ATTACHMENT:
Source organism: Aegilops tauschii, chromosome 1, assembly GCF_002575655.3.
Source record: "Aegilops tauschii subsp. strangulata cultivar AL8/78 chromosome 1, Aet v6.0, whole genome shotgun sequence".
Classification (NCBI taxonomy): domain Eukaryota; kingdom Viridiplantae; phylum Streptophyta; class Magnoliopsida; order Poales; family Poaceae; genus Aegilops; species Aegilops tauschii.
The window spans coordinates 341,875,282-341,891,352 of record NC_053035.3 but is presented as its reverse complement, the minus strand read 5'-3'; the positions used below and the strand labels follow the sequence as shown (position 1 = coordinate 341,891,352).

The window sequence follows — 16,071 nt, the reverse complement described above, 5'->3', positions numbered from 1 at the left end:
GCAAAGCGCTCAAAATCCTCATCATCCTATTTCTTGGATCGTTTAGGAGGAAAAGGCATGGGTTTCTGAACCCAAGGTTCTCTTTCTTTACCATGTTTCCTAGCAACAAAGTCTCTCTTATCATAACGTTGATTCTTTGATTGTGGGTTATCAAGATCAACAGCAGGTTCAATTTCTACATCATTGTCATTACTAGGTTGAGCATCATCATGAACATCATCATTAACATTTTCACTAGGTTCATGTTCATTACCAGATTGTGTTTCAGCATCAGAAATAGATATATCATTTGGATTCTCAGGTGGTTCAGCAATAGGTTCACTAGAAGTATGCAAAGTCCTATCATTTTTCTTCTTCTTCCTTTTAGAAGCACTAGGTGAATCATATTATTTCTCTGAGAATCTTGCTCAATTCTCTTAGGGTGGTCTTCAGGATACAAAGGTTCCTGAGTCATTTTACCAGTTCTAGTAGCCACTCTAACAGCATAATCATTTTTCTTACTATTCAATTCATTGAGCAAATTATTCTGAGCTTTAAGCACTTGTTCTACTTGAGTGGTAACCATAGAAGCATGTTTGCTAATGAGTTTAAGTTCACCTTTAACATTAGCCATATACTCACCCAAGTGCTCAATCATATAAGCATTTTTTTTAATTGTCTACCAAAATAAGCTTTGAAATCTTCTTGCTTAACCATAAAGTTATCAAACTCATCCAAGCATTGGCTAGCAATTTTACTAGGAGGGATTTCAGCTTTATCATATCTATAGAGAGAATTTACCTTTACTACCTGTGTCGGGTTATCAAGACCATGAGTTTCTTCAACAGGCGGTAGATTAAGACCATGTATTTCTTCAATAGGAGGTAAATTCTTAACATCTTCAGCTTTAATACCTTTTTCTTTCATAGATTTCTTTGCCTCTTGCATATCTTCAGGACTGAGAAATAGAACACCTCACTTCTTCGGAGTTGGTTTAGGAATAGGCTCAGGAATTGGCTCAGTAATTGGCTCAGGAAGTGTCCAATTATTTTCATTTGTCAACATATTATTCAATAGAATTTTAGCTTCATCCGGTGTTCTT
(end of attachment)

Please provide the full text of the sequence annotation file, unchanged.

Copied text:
Source organism: Aegilops tauschii, chromosome 1, assembly GCF_002575655.3.
Source record: "Aegilops tauschii subsp. strangulata cultivar AL8/78 chromosome 1, Aet v6.0, whole genome shotgun sequence".
Classification (NCBI taxonomy): domain Eukaryota; kingdom Viridiplantae; phylum Streptophyta; class Magnoliopsida; order Poales; family Poaceae; genus Aegilops; species Aegilops tauschii.
The window spans coordinates 341,875,282-341,891,352 of record NC_053035.3 but is presented as its reverse complement, the minus strand read 5'-3'; the positions used below and the strand labels follow the sequence as shown (position 1 = coordinate 341,891,352).

The window sequence follows — 16,071 nt, the reverse complement described above, 5'->3', positions numbered from 1 at the left end:
GCAAAGCGCTCAAAATCCTCATCATCCTATTTCTTGGATCGTTTAGGAGGAAAAGGCATGGGTTTCTGAACCCAAGGTTCTCTTTCTTTACCATGTTTCCTAGCAACAAAGTCTCTCTTATCATAACGTTGATTCTTTGATTGTGGGTTATCAAGATCAACAGCAGGTTCAATTTCTACATCATTGTCATTACTAGGTTGAGCATCATCATGAACATCATCATTAACATTTTCACTAGGTTCATGTTCATTACCAGATTGTGTTTCAGCATCAGAAATAGATATATCATTTGGATTCTCAGGTGGTTCAGCAATAGGTTCACTAGAAGTATGCAAAGTCCTATCATTTTTCTTCTTCTTCCTTTTAGAAGCACTAGGTGAATCATATTATTTCTCTGAGAATCTTGCTCAATTCTCTTAGGGTGGTCTTCAGGATACAAAGGTTCCTGAGTCATTTTACCAGTTCTAGTAGCCACTCTAACAGCATAATCATTTTTCTTACTATTCAATTCATTGAGCAAATTATTCTGAGCTTTAAGCACTTGTTCTACTTGAGTGGTAACCATAGAAGCATGTTTGCTAATGAGTTTAAGTTCACCTTTAACATTAGCCATATACTCACCCAAGTGCTCAATCATATAAGCATTTTTTTTAATTGTCTACCAAAATAAGCTTTGAAATCTTCTTGCTTAACCATAAAGTTATCAAACTCATCCAAGCATTGGCTAGCAATTTTACTAGGAGGGATTTCAGCTTTATCATATCTATAGAGAGAATTTACCTTTACTACCTGTGTCGGGTTATCAAGACCATGAGTTTCTTCAACAGGCGGTAGATTAAGACCATGTATTTCTTCAATAGGAGGTAAATTCTTAACATCTTCAGCTTTAATACCTTTTTCTTTCATAGATTTCTTTGCCTCTTGCATATCTTCAGGACTGAGAAATAGAACACCTCACTTCTTCGGAGTTGGTTTAGGAATAGGCTCAGGAATTGGCTCAGTAATTGGCTCAGGAAGTGTCCAATTATTTTCATTTGTCAACATATTATTCAATAGAATTTTAGCTTCATCCGGTGTTCTT